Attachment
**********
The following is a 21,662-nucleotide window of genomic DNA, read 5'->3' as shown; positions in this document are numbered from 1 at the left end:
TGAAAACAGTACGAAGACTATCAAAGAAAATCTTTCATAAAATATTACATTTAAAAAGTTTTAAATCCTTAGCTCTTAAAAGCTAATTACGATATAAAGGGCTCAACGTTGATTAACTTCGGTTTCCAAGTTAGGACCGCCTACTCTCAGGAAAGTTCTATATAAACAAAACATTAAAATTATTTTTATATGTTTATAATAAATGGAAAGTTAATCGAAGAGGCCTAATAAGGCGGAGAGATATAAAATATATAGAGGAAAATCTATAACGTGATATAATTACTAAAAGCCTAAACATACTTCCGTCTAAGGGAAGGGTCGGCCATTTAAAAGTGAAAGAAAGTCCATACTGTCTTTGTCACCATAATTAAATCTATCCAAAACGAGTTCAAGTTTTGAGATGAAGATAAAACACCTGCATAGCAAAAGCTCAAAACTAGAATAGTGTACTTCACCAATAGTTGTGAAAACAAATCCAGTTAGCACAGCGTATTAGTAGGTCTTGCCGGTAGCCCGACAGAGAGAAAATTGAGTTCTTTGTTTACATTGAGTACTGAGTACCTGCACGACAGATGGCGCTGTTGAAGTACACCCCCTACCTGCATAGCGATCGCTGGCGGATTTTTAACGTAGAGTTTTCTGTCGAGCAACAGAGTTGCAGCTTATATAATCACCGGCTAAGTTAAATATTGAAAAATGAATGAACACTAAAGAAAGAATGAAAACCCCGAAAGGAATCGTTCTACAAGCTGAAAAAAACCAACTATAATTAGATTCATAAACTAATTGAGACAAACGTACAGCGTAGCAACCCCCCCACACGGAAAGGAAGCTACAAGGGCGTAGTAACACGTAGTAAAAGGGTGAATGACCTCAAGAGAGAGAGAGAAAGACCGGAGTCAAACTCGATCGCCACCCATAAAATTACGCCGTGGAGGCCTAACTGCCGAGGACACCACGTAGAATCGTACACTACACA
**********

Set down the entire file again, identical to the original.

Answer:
The following is a 21,662-nucleotide window of genomic DNA, read 5'->3' as shown; positions in this document are numbered from 1 at the left end:
TGAAAACAGTACGAAGACTATCAAAGAAAATCTTTCATAAAATATTACATTTAAAAAGTTTTAAATCCTTAGCTCTTAAAAGCTAATTACGATATAAAGGGCTCAACGTTGATTAACTTCGGTTTCCAAGTTAGGACCGCCTACTCTCAGGAAAGTTCTATATAAACAAAACATTAAAATTATTTTTATATGTTTATAATAAATGGAAAGTTAATCGAAGAGGCCTAATAAGGCGGAGAGATATAAAATATATAGAGGAAAATCTATAACGTGATATAATTACTAAAAGCCTAAACATACTTCCGTCTAAGGGAAGGGTCGGCCATTTAAAAGTGAAAGAAAGTCCATACTGTCTTTGTCACCATAATTAAATCTATCCAAAACGAGTTCAAGTTTTGAGATGAAGATAAAACACCTGCATAGCAAAAGCTCAAAACTAGAATAGTGTACTTCACCAATAGTTGTGAAAACAAATCCAGTTAGCACAGCGTATTAGTAGGTCTTGCCGGTAGCCCGACAGAGAGAAAATTGAGTTCTTTGTTTACATTGAGTACTGAGTACCTGCACGACAGATGGCGCTGTTGAAGTACACCCCCTACCTGCATAGCGATCGCTGGCGGATTTTTAACGTAGAGTTTTCTGTCGAGCAACAGAGTTGCAGCTTATATAATCACCGGCTAAGTTAAATATTGAAAAATGAATGAACACTAAAGAAAGAATGAAAACCCCGAAAGGAATCGTTCTACAAGCTGAAAAAAACCAACTATAATTAGATTCATAAACTAATTGAGACAAACGTACAGCGTAGCAACCCCCCCACACGGAAAGGAAGCTACAAGGGCGTAGTAACACGTAGTAAAAGGGTGAATGACCTCAAGAGAGAGAGAGAAAGACCGGAGTCAAACTCGATCGCCACCCATAAAATTACGCCGTGGAGGCCTAACTGCCGAGGACACCACGTAGAATCGTACACTACACA